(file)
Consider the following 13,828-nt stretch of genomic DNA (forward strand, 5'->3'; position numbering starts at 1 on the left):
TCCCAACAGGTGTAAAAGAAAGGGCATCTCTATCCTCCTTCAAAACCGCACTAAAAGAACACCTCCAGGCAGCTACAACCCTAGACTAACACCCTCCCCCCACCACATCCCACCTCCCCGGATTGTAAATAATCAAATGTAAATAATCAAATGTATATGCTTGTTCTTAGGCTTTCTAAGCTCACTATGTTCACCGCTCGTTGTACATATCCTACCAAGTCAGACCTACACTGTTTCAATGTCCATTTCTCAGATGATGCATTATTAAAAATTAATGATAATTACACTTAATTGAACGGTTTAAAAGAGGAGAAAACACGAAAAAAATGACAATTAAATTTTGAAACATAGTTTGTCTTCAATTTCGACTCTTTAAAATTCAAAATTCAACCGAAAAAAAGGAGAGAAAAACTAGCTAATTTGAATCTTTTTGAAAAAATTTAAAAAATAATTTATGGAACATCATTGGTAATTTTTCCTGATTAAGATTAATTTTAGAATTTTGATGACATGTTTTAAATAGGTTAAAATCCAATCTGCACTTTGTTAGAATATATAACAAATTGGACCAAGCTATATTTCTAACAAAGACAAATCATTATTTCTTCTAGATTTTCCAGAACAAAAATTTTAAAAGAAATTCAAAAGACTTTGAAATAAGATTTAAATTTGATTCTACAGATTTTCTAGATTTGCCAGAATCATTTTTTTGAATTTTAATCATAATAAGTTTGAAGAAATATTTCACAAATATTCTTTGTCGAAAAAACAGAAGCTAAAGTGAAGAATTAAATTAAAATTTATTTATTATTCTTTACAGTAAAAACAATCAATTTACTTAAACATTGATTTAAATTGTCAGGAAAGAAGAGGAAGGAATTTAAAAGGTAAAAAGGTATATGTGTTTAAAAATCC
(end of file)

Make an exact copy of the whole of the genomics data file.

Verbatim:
Consider the following 13,828-nt stretch of genomic DNA (forward strand, 5'->3'; position numbering starts at 1 on the left):
TCCCAACAGGTGTAAAAGAAAGGGCATCTCTATCCTCCTTCAAAACCGCACTAAAAGAACACCTCCAGGCAGCTACAACCCTAGACTAACACCCTCCCCCCACCACATCCCACCTCCCCGGATTGTAAATAATCAAATGTAAATAATCAAATGTATATGCTTGTTCTTAGGCTTTCTAAGCTCACTATGTTCACCGCTCGTTGTACATATCCTACCAAGTCAGACCTACACTGTTTCAATGTCCATTTCTCAGATGATGCATTATTAAAAATTAATGATAATTACACTTAATTGAACGGTTTAAAAGAGGAGAAAACACGAAAAAAATGACAATTAAATTTTGAAACATAGTTTGTCTTCAATTTCGACTCTTTAAAATTCAAAATTCAACCGAAAAAAAGGAGAGAAAAACTAGCTAATTTGAATCTTTTTGAAAAAATTTAAAAAATAATTTATGGAACATCATTGGTAATTTTTCCTGATTAAGATTAATTTTAGAATTTTGATGACATGTTTTAAATAGGTTAAAATCCAATCTGCACTTTGTTAGAATATATAACAAATTGGACCAAGCTATATTTCTAACAAAGACAAATCATTATTTCTTCTAGATTTTCCAGAACAAAAATTTTAAAAGAAATTCAAAAGACTTTGAAATAAGATTTAAATTTGATTCTACAGATTTTCTAGATTTGCCAGAATCATTTTTTTGAATTTTAATCATAATAAGTTTGAAGAAATATTTCACAAATATTCTTTGTCGAAAAAACAGAAGCTAAAGTGAAGAATTAAATTAAAATTTATTTATTATTCTTTACAGTAAAAACAATCAATTTACTTAAACATTGATTTAAATTGTCAGGAAAGAAGAGGAAGGAATTTAAAAGGTAAAAAGGTATATGTGTTTAAAAATCC